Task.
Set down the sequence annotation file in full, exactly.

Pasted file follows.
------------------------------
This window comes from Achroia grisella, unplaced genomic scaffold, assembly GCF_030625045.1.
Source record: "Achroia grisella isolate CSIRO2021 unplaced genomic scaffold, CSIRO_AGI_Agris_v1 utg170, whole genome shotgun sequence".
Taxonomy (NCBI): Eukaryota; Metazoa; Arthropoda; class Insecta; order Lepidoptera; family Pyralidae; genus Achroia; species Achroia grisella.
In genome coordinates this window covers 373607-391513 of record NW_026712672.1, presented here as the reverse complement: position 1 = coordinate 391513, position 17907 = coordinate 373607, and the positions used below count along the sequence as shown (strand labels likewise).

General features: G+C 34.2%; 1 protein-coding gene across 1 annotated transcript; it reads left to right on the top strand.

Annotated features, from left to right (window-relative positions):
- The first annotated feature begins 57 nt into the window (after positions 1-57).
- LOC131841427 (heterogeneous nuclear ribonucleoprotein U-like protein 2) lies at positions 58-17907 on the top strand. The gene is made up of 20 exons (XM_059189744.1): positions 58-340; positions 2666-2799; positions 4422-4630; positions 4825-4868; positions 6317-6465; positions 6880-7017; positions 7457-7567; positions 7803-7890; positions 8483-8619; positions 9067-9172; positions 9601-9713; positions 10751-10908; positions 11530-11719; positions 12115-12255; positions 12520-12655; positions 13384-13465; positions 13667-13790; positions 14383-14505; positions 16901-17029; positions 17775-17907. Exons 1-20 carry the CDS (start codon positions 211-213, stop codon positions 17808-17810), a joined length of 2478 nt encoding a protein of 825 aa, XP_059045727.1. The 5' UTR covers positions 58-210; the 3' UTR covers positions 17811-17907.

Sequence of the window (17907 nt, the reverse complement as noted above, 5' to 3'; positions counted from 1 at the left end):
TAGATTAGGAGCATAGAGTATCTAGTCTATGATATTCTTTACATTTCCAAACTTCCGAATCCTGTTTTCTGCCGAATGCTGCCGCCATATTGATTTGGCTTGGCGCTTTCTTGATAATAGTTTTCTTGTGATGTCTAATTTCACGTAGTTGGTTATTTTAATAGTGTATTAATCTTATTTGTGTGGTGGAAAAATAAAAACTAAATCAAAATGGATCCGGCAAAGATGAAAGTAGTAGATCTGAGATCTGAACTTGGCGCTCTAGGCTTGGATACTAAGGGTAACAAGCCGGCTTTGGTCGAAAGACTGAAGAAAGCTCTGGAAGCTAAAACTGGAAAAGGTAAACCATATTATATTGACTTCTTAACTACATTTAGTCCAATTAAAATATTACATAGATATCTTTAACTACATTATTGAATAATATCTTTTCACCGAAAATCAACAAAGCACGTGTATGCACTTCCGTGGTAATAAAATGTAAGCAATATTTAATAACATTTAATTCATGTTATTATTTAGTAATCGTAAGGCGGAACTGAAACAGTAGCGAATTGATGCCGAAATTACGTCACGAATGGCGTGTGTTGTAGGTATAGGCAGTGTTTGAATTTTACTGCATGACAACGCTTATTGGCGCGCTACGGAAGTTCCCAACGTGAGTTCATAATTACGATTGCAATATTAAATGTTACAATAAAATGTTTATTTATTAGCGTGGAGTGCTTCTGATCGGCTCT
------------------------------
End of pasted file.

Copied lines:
This window comes from Achroia grisella, unplaced genomic scaffold, assembly GCF_030625045.1.
Source record: "Achroia grisella isolate CSIRO2021 unplaced genomic scaffold, CSIRO_AGI_Agris_v1 utg170, whole genome shotgun sequence".
Taxonomy (NCBI): Eukaryota; Metazoa; Arthropoda; class Insecta; order Lepidoptera; family Pyralidae; genus Achroia; species Achroia grisella.
In genome coordinates this window covers 373607-391513 of record NW_026712672.1, presented here as the reverse complement: position 1 = coordinate 391513, position 17907 = coordinate 373607, and the positions used below count along the sequence as shown (strand labels likewise).

General features: G+C 34.2%; 1 protein-coding gene across 1 annotated transcript; it reads left to right on the top strand.

Annotated features, from left to right (window-relative positions):
- The first annotated feature begins 57 nt into the window (after positions 1-57).
- LOC131841427 (heterogeneous nuclear ribonucleoprotein U-like protein 2) lies at positions 58-17907 on the top strand. The gene is made up of 20 exons (XM_059189744.1): positions 58-340; positions 2666-2799; positions 4422-4630; positions 4825-4868; positions 6317-6465; positions 6880-7017; positions 7457-7567; positions 7803-7890; positions 8483-8619; positions 9067-9172; positions 9601-9713; positions 10751-10908; positions 11530-11719; positions 12115-12255; positions 12520-12655; positions 13384-13465; positions 13667-13790; positions 14383-14505; positions 16901-17029; positions 17775-17907. Exons 1-20 carry the CDS (start codon positions 211-213, stop codon positions 17808-17810), a joined length of 2478 nt encoding a protein of 825 aa, XP_059045727.1. The 5' UTR covers positions 58-210; the 3' UTR covers positions 17811-17907.

Sequence of the window (17907 nt, the reverse complement as noted above, 5' to 3'; positions counted from 1 at the left end):
TAGATTAGGAGCATAGAGTATCTAGTCTATGATATTCTTTACATTTCCAAACTTCCGAATCCTGTTTTCTGCCGAATGCTGCCGCCATATTGATTTGGCTTGGCGCTTTCTTGATAATAGTTTTCTTGTGATGTCTAATTTCACGTAGTTGGTTATTTTAATAGTGTATTAATCTTATTTGTGTGGTGGAAAAATAAAAACTAAATCAAAATGGATCCGGCAAAGATGAAAGTAGTAGATCTGAGATCTGAACTTGGCGCTCTAGGCTTGGATACTAAGGGTAACAAGCCGGCTTTGGTCGAAAGACTGAAGAAAGCTCTGGAAGCTAAAACTGGAAAAGGTAAACCATATTATATTGACTTCTTAACTACATTTAGTCCAATTAAAATATTACATAGATATCTTTAACTACATTATTGAATAATATCTTTTCACCGAAAATCAACAAAGCACGTGTATGCACTTCCGTGGTAATAAAATGTAAGCAATATTTAATAACATTTAATTCATGTTATTATTTAGTAATCGTAAGGCGGAACTGAAACAGTAGCGAATTGATGCCGAAATTACGTCACGAATGGCGTGTGTTGTAGGTATAGGCAGTGTTTGAATTTTACTGCATGACAACGCTTATTGGCGCGCTACGGAAGTTCCCAACGTGAGTTCATAATTACGATTGCAATATTAAATGTTACAATAAAATGTTTATTTATTAGCGTGGAGTGCTTCTGATCGGCTCT